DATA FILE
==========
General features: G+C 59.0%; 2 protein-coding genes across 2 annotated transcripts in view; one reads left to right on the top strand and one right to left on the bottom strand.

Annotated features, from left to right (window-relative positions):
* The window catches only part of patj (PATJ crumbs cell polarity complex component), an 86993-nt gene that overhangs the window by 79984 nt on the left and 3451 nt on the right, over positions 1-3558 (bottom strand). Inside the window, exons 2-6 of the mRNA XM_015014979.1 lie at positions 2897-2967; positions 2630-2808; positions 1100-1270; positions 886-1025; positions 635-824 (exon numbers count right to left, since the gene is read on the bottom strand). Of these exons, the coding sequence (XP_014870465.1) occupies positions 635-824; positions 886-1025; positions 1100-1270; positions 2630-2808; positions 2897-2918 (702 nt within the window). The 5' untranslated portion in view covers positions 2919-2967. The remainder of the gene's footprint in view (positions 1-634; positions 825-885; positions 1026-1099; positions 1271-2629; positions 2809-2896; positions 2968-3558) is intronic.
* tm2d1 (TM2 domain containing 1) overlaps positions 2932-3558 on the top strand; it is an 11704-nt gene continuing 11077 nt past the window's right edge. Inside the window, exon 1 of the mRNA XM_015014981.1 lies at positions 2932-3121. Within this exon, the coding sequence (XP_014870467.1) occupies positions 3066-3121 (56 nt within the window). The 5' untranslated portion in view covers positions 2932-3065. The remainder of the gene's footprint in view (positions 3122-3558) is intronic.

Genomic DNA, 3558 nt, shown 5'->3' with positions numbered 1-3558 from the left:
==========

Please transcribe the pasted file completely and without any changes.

General features: G+C 59.0%; 2 protein-coding genes across 2 annotated transcripts in view; one reads left to right on the top strand and one right to left on the bottom strand.

Annotated features, from left to right (window-relative positions):
* The window catches only part of patj (PATJ crumbs cell polarity complex component), an 86993-nt gene that overhangs the window by 79984 nt on the left and 3451 nt on the right, over positions 1-3558 (bottom strand). Inside the window, exons 2-6 of the mRNA XM_015014979.1 lie at positions 2897-2967; positions 2630-2808; positions 1100-1270; positions 886-1025; positions 635-824 (exon numbers count right to left, since the gene is read on the bottom strand). Of these exons, the coding sequence (XP_014870465.1) occupies positions 635-824; positions 886-1025; positions 1100-1270; positions 2630-2808; positions 2897-2918 (702 nt within the window). The 5' untranslated portion in view covers positions 2919-2967. The remainder of the gene's footprint in view (positions 1-634; positions 825-885; positions 1026-1099; positions 1271-2629; positions 2809-2896; positions 2968-3558) is intronic.
* tm2d1 (TM2 domain containing 1) overlaps positions 2932-3558 on the top strand; it is an 11704-nt gene continuing 11077 nt past the window's right edge. Inside the window, exon 1 of the mRNA XM_015014981.1 lies at positions 2932-3121. Within this exon, the coding sequence (XP_014870467.1) occupies positions 3066-3121 (56 nt within the window). The 5' untranslated portion in view covers positions 2932-3065. The remainder of the gene's footprint in view (positions 3122-3558) is intronic.

Genomic DNA, 3558 nt, shown 5'->3' with positions numbered 1-3558 from the left: